1. In my opinion the snit of the plaintiffs has been rightly dismissed. The suit was to recover possession of a portion of a house said to stand on a plot, No. 52/1, in the village of Ninawa.
2. A reference to paragraph 4 of the plaint shows the title on which the plaintiffs were suing. The allegation was that in the course of a partition carried out by a Revenue Court and whish took effect from the 1st of July 1918, a house standing on old plot No. 52 had been divided between the parties. One portion of the house was allotted to the plaintiffs as No. 52/1 and the rest of the house was allotted to the other party as standing on No. 52/2. The case for the plaintiffs was that subsequent to the decision of the partition Court the defendants had dispossessed them.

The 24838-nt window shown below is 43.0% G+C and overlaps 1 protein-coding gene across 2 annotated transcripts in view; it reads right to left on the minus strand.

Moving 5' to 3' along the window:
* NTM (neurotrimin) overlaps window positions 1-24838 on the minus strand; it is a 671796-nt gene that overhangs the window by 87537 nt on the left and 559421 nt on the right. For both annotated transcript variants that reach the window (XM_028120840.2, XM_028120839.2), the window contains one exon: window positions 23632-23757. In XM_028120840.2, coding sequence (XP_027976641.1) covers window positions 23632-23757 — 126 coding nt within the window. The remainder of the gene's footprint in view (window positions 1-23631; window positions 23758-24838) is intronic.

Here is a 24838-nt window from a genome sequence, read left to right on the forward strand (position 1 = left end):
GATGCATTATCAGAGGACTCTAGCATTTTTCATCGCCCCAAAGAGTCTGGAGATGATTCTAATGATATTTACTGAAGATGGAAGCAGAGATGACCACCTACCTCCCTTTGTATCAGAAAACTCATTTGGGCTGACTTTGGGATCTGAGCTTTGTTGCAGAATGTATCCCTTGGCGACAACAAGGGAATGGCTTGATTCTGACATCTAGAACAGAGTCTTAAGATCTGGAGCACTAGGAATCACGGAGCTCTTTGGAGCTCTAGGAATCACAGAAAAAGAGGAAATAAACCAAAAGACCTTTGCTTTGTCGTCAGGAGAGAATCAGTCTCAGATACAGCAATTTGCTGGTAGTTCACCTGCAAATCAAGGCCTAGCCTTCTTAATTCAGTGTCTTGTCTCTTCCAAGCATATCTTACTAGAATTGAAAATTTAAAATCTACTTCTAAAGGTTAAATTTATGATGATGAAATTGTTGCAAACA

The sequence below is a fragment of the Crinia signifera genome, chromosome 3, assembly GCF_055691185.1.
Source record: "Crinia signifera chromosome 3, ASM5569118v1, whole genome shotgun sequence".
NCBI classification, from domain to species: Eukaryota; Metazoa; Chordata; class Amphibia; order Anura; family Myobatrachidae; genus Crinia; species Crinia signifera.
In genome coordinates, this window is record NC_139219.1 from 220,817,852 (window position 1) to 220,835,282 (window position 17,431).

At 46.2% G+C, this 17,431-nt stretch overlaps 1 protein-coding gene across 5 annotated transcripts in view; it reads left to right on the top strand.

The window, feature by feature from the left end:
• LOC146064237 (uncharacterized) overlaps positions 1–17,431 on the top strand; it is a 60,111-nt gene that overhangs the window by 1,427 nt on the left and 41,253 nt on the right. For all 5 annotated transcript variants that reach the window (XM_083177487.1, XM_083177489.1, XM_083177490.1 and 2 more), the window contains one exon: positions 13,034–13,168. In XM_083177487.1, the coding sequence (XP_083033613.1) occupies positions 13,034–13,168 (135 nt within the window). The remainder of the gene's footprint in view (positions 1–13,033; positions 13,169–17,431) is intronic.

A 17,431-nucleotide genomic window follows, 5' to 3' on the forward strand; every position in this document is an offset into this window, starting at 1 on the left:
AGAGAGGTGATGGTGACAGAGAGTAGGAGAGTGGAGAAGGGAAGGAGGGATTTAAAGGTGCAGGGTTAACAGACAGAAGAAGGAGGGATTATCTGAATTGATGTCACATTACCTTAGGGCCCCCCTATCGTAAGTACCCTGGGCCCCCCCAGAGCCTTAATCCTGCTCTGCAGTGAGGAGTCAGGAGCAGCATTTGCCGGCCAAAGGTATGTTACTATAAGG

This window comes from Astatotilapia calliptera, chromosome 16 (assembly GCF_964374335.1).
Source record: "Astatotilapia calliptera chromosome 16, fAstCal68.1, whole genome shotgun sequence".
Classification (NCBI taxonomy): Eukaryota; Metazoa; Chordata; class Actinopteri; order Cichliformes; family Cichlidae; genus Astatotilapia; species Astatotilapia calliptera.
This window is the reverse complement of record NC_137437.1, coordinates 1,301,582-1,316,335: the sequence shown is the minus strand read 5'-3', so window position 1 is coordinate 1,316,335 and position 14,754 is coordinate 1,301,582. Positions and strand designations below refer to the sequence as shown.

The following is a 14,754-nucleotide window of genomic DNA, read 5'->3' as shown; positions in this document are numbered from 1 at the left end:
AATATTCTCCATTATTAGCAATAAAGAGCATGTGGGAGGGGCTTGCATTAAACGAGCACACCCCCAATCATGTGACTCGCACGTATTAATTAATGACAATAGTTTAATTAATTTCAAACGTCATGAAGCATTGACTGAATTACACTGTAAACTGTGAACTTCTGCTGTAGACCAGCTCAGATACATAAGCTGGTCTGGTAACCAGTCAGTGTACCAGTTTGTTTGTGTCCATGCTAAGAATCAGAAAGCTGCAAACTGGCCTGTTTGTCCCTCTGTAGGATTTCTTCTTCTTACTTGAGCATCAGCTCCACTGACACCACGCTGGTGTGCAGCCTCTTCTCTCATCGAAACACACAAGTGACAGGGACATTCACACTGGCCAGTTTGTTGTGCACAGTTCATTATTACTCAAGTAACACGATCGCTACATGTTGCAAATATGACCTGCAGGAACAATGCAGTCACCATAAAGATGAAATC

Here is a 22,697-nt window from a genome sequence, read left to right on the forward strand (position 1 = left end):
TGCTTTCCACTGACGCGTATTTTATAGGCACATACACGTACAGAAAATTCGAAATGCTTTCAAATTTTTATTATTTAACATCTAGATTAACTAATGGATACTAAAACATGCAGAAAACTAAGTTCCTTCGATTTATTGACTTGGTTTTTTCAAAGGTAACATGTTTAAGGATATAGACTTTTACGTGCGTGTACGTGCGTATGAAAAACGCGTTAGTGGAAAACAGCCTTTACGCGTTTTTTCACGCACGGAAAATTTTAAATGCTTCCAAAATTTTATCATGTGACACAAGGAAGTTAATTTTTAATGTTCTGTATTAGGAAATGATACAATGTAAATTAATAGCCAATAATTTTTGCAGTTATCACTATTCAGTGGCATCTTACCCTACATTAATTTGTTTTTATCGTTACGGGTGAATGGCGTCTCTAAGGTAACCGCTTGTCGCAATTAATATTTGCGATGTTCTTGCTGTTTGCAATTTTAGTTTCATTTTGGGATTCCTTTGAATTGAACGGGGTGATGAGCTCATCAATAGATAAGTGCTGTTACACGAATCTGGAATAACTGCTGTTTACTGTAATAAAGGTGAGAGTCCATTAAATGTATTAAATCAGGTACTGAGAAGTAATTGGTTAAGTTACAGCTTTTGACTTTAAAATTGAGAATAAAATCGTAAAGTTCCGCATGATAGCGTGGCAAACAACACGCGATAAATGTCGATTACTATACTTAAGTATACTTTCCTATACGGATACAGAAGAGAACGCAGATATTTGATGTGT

3. It appears to me to be absolutely clear that a Revenue Court making a partition under the provisions of Chapter VII of the Land Revenue Act has no jurisdiction to make a division of homes. That has been laid down in a Bench decision of this Court reported as Ashiq Husain v. Muhammad Jan A. W. N. (1900) 116 : 22 A. 329 : 9 Ind. Dec. (N. S.) 1251. A similar ruling has been given in Oudh [see Iqbal Narain v. Suraj Narain 27 Ind. Cas. 543 : 18 O. C. 80 : 2 O. L. J. 51.] The learned Counsel for the appellants has referred me to a Fall Bench ruling of this Court reported as Muhammad Sadiq v. Laute Ram 23 A. 291; A. W. N. (1901) 86 (F. B.). in which it was laid down that a Revenue Court making a partition trader the Land Revenue Act has jurisdiction to make a division of trees growing upon land. It is argued by analogy, that the same powers ought to be deemed to exist in the Revenue Court with respect to houses. In the Fall Bench decision it was very clearly pointed out that with regard to buildings there were special provisions contained in the Chapter relating to partition and a reference to the present Land Revenue Act also shows that those provisions in the earlier Act have been repeated. They are to be found in Section 118 of the Act. No special provision is made with regard to the division of trees and consequently it was held by the Full Bench that the Revenue Court having authority to divide lands had also jurisdiction to divide the trees standing upon it. I must take it, therefore, that the law is definitely settled and that consequently the plaintiffs who found their case upon the partition in order to put forward the title which they wished to vindicate, are out of Court. The order of the partition Court could not give them a title to the premises in dispute. The result is that the appeal is dismissed with costs.